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Television and film composer Dean Elliott was born in Madison, Wisconsin, in 1925 and was educated at the University of Wisconsin, majoring in music and economics. After graduation he became staff arranger for the CBS-owned WBBM radio station in Chicago. His first TV composing work was for the Four Star Revue comedy program in 1950 and he was orchestra leader for The Colgate Comedy Hour on NBC in 1951. He went on to compose for animated shorts such as United Productions of America (UPA)'s Mr. Magoo series (1956-59).

Away from TV scores, Elliott was orchestral arranger for Benny Goodman, Frank Sinatra, Ella Fitzgerald, Eddie Fisher, Mel Torme and others, and also had his own career in pop music. 'Dean Elliott and His Orchestra' were credited backing Martha Tilton on two Capitol Records singles in 1947 (Connecticut and I Wonder, I Wonder, I Wonder), and in 1957 he released his first album, The Hi-Fi Sound Of The Dean Elliot Dance Band (Kapp KL-1056). He also scored films such as Sex Kittens Go to College (1960), and his soundtrack to College Confidential (1960) was issued on LP (Chancellor CHL 5016). In 1962, he released Zounds! What Sounds! (Capitol ST-1818), credited to 'Dean Elliott and His Swinging Big, Big Band'. This experimental pop album was inspired by Elliott stopping at a traffic light and hearing the rhythm of a cement mixer nearby, and was put together with the assistance of cartoon sound effects editor Phil Kaye. It was billed as "A Sonic Spectacular Presenting MUSIC! MUSIC! MUSIC! With these special Percussion Effects! Cement Mixer, Air Compressor, Punching Bag, Hand Saw, Thunderstorm, Raindrops, Celery Stalks (the crunchiest), 1001 Clocks, Bowling Pins and Many Many More!!" It has since gained a cult following as a "space age pop" lounge classic. In 1963 he followed it up with Heartstrings, subtitled "A Thrilling New String Sound In Romantic Moods For Dancing And Listening, arranged and conducted by Dean Elliott" (Capitol ST-1864).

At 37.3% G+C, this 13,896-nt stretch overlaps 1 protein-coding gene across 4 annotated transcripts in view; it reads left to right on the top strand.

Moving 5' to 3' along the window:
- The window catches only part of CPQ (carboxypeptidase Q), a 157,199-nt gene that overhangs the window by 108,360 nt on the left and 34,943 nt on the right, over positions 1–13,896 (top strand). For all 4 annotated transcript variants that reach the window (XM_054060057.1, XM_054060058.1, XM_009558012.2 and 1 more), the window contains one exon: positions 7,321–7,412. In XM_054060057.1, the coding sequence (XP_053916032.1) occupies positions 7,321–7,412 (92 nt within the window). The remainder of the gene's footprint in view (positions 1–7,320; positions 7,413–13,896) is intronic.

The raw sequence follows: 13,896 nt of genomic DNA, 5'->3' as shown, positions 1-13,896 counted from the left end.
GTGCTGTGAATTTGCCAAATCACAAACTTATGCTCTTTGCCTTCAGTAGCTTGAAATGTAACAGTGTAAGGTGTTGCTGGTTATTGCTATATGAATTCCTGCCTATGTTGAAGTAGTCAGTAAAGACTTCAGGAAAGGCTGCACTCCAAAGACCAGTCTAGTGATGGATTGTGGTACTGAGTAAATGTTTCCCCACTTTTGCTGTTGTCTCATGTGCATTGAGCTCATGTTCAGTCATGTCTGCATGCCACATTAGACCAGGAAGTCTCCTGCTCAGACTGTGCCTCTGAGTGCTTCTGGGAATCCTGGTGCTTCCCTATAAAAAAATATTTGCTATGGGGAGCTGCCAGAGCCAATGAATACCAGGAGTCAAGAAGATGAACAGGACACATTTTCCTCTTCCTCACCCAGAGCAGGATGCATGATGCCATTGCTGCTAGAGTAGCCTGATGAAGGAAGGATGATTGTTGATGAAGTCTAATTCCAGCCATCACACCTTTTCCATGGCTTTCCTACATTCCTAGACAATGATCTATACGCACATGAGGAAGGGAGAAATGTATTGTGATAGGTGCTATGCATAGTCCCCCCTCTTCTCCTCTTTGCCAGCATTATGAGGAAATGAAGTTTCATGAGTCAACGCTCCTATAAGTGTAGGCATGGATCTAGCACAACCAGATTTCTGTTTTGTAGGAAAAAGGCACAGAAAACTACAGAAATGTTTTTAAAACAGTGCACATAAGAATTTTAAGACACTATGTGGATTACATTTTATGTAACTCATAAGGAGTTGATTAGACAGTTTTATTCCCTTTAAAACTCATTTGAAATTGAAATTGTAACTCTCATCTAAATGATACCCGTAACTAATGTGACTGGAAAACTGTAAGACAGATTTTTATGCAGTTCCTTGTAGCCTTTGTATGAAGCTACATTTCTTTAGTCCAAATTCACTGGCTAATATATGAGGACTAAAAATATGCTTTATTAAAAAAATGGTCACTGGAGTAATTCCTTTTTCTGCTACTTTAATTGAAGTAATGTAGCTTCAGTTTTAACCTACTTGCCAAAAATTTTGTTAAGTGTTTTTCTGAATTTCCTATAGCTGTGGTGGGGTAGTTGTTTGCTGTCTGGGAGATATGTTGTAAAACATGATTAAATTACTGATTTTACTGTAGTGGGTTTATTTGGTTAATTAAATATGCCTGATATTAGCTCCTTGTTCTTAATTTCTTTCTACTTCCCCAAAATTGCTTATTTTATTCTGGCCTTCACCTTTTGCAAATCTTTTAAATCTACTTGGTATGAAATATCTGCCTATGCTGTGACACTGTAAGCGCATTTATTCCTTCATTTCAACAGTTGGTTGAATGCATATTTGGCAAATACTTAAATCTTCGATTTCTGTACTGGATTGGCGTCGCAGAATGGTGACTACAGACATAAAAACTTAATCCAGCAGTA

Elliott worked extensively with Chuck Jones during the animation legend's tenure at MGM, composing for many of his Tom and Jerry shorts (1965-67) and for features including his highly-regarded score for The Bear That Wasn't (1967, narrated by Paul Frees) and The Phantom Tollbooth (1970). Jones gained permission from his friend and former war colleague Ted "Dr. Seuss" Geisel to make cartoon adaptations of his popular books, and the third instalment (following How the Grinch Stole Christmas! and Horton Hears a Who!) was The Cat in the Hat (1971), which featured memorable songs created by Elliott. The Cat in the Hat was produced jointly by Chuck Jones with DePatie-Freleng Enterprises (DFE Films, which included many of Jones' former 'Warner Bros. Cartoons' colleagues), but that arrangement did not work out, and subsequent Dr. Seuss animated specials were produced by DePatie-Freleng without Jones, but with the continued involvement of Dean Elliott. He wrote the songs for The Lorax (1972), Dr. Seuss on the Loose (1973) and The Hoober-Bloob Highway (1975), and other work with DFE included Return to the Planet of the Apes (1975), a revived Mr. Magoo series (1977) and The Fantastic Four (1978). Elliott reunited with Chuck Jones at Warner Bros. during 1979 and 1980 and composed for many re-packaged Looney Tunes shorts featuring Bugs Bunny and Daffy Duck (though he doesn't seem to have been involved in the original Warners and DFE Looney Tunes productions, as is sometimes stated). He was also musical director for the Ruby-Spears animation studio from 1978–87, where he contributed music to such shows as Fangface (1978), Heathcliff (1980), Thundarr the Barbarian (1980–81) and Alvin and the Chipmunks (1983-87) before his retirement. Dean Elliott passed away from Alzheimer's Disease in 1999.

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